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A Brown Booby
A brown booby.

Watch a short video documenting the abundance of wildlife on Dog Island.   Real Video -   56k   200k
Photo - Chris Johnson

July 15, 2005
Dog Island, Anguilla - A Living Eden in the Caribbean

  >>View more photographs of the wildlife of Dog Island


Log Transcript

This is Genevieve Johnson speaking to you from the Odyssey.

A few weeks ago, the Odyssey arrived in the Caribbean and the island of Anguilla. Anguilla is a United Kingdom Overseas Territory and is the most northerly of the Leeward Islands in the eastern Caribbean. It is a low-lying, coralline island formed from limestone and volcanic rock.

Traditionally a close-knit society of peasant farmers, fisherman, boat builders and seafarers, 'Anguillians,' are experiencing a recent explosion in tourism. Today, this rapidly developing industry drives the economy. Catering to only a few thousand tourists in the 1980's, today over 100,000 visitors are attracted by Anguilla's stunning, white sandy coastline and crystal clear, electric blue sea annually. At only 90 square kilometers and with a population of less than 13,000, tourism is driving rapid development while increasing pressure on natural resources.

Although exposed to the prevailing winds off the Atlantic, Anguilla is sheltered by extensive reefs off the north coast and by a largely unbroken string of fringing reefs to the southeast. Anguilla also boasts a series of small outer islets or cays, Sombrero, Dog, Prickly Pear and Scrub Islands as part of its territory. All are considered critical regional habitat for several species of seabirds, waterfowl, migratory shorebirds and sea turtles.

A Brown Booby
A sooty tern hovers above its nest.
Photo - Chris Johnson

The crew was ecstatic after receiving an invitation to spend the day on Dog Island. At 2.5 square miles in size and 11 miles from the main island of Anguilla, this privately owned island is one of the most interesting offshore outposts. After a two-hour sail, the calm, azure bays off the southern sandy coastline were visible. The brush-covered cliffs to the north were covered in a swirling cloud of birds and as we crew nearer, the shrill calls of thousands of sea birds could be heard above the breaking swell.

The crew eagerly made there way ashore at Great Bay. Even at 6am, the heat of the brilliant sunrise hinted at the searing temperatures ahead. Packed with water bottles, hats and cameras, the crew set off to explore the island.

Dog Island is important for seabirds in a regional context and the month of June is nesting season for several species. Little terns hovered protectively, each above a tiny, single white egg laid on the hot sand. Nesting in the open reduces the chances of a surprise attack from a predator. Laughing gulls are always lurking and will steal an egg or a young chick whenever an opportunity presents itself.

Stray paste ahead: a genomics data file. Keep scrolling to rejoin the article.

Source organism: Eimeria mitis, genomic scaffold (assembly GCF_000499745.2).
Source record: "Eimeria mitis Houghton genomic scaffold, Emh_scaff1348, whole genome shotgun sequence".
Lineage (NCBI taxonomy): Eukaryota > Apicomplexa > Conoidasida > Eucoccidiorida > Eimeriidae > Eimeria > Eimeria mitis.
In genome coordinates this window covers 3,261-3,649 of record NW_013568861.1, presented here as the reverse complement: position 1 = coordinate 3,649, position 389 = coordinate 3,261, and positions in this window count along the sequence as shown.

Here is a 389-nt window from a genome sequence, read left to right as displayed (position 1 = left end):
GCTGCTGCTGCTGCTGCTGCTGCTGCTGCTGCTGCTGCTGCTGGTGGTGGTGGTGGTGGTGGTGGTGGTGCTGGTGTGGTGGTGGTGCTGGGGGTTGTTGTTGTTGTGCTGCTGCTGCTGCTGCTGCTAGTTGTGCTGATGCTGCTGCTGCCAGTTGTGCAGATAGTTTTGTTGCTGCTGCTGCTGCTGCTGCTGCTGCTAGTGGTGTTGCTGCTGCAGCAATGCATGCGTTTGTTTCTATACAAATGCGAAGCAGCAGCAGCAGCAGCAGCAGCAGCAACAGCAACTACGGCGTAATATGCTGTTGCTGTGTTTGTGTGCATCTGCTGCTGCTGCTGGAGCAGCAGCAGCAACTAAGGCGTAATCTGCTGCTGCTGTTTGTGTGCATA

As we walked along the sand dunes of Great Bay we noticed two sets of sea turtle tracks, each leading to a nest high up at the back of the beach. The tracks were fresh and obviously made after the heavy rains of the previous evening. Anguilla is of regional significance for sea turtles. The near pristine fringing reef and plentiful sea grass beds, although poorly documented provide prime, undisturbed foraging and nesting opportunities and are considered one of the most important reef systems in the eastern Caribbean.

The small, undisturbed beaches of Dog Island are recognized as important nesting and foraging habitat for several threatened species of sea turtle. Hawksbill turtles, followed by green turtles are the principle species nesting in Anguilla. Hawksbills are known to forage year round in the extensive coral reef system, while loggerhead turtles forage around Dog Island, though nesting is yet to be documented. Perhaps of greatest significance is the presence of the enormous, critically endangered leatherback turtle. The week prior to our visit, a the research group TUKOT - Turtles in the United Kingdom Overseas Territories - recorded with a satellite tag, an adult female leatherback turtle coming ashore on Dog Island.

A Brown Booby
A colony of magnificent frigate birds.
Photo - Chris Johnson

At first glance, sandy bays, low cliffs and a rocky shoreline characterize Dog Island. However, a walk inland reveals extensive tracts of low thorn scrub forest and prickly cactus, surrounding a scattering of salt ponds and open marshland.

The marshland interior was inundated with waders, grebes and geese, an essential habitat for waterfowl and migratory shorebirds. The birds congregated in the water and on the mud flats, feeding, grooming and courting in the dawns orange glow. Our westerly track line took us toward Bailey's Cove, a small stretch of glaring white sand criss-crossed by incalculable numbers of hermit crabs in seashell outfits of infinite shapes and colors. As we traced the shoreline, we were delighted to find more fresh turtle tracks and nesting sights.